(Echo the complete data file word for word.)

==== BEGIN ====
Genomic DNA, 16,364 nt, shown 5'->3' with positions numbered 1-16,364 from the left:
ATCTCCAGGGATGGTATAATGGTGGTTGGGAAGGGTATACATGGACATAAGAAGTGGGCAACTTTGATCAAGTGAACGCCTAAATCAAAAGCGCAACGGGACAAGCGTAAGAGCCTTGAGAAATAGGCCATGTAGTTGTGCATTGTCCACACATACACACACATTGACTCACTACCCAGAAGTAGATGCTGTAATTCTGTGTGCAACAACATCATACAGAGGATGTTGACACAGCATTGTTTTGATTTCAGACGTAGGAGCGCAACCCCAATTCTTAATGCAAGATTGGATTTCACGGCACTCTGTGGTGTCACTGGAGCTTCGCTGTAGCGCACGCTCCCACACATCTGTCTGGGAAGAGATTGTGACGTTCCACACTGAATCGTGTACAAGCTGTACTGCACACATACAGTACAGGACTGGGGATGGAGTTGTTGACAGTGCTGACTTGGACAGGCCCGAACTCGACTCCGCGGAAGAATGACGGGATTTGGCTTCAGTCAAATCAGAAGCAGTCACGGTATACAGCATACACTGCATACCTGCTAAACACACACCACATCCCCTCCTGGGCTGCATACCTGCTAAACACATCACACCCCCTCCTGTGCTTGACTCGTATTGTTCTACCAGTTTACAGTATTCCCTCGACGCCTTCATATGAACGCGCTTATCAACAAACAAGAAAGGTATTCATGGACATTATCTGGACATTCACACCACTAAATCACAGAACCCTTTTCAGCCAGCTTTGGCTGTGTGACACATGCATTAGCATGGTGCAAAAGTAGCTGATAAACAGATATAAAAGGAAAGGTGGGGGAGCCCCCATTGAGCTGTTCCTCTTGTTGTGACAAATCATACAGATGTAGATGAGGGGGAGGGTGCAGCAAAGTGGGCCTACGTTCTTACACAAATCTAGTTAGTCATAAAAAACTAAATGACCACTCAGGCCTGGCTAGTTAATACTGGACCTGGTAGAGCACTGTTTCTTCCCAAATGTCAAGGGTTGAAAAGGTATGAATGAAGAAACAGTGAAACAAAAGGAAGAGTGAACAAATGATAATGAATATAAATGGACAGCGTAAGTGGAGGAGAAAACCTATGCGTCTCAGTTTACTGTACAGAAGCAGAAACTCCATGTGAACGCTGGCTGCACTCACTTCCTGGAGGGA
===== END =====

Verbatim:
Genomic DNA, 16,364 nt, shown 5'->3' with positions numbered 1-16,364 from the left:
ATCTCCAGGGATGGTATAATGGTGGTTGGGAAGGGTATACATGGACATAAGAAGTGGGCAACTTTGATCAAGTGAACGCCTAAATCAAAAGCGCAACGGGACAAGCGTAAGAGCCTTGAGAAATAGGCCATGTAGTTGTGCATTGTCCACACATACACACACATTGACTCACTACCCAGAAGTAGATGCTGTAATTCTGTGTGCAACAACATCATACAGAGGATGTTGACACAGCATTGTTTTGATTTCAGACGTAGGAGCGCAACCCCAATTCTTAATGCAAGATTGGATTTCACGGCACTCTGTGGTGTCACTGGAGCTTCGCTGTAGCGCACGCTCCCACACATCTGTCTGGGAAGAGATTGTGACGTTCCACACTGAATCGTGTACAAGCTGTACTGCACACATACAGTACAGGACTGGGGATGGAGTTGTTGACAGTGCTGACTTGGACAGGCCCGAACTCGACTCCGCGGAAGAATGACGGGATTTGGCTTCAGTCAAATCAGAAGCAGTCACGGTATACAGCATACACTGCATACCTGCTAAACACACACCACATCCCCTCCTGGGCTGCATACCTGCTAAACACATCACACCCCCTCCTGTGCTTGACTCGTATTGTTCTACCAGTTTACAGTATTCCCTCGACGCCTTCATATGAACGCGCTTATCAACAAACAAGAAAGGTATTCATGGACATTATCTGGACATTCACACCACTAAATCACAGAACCCTTTTCAGCCAGCTTTGGCTGTGTGACACATGCATTAGCATGGTGCAAAAGTAGCTGATAAACAGATATAAAAGGAAAGGTGGGGGAGCCCCCATTGAGCTGTTCCTCTTGTTGTGACAAATCATACAGATGTAGATGAGGGGGAGGGTGCAGCAAAGTGGGCCTACGTTCTTACACAAATCTAGTTAGTCATAAAAAACTAAATGACCACTCAGGCCTGGCTAGTTAATACTGGACCTGGTAGAGCACTGTTTCTTCCCAAATGTCAAGGGTTGAAAAGGTATGAATGAAGAAACAGTGAAACAAAAGGAAGAGTGAACAAATGATAATGAATATAAATGGACAGCGTAAGTGGAGGAGAAAACCTATGCGTCTCAGTTTACTGTACAGAAGCAGAAACTCCATGTGAACGCTGGCTGCACTCACTTCCTGGAGGGA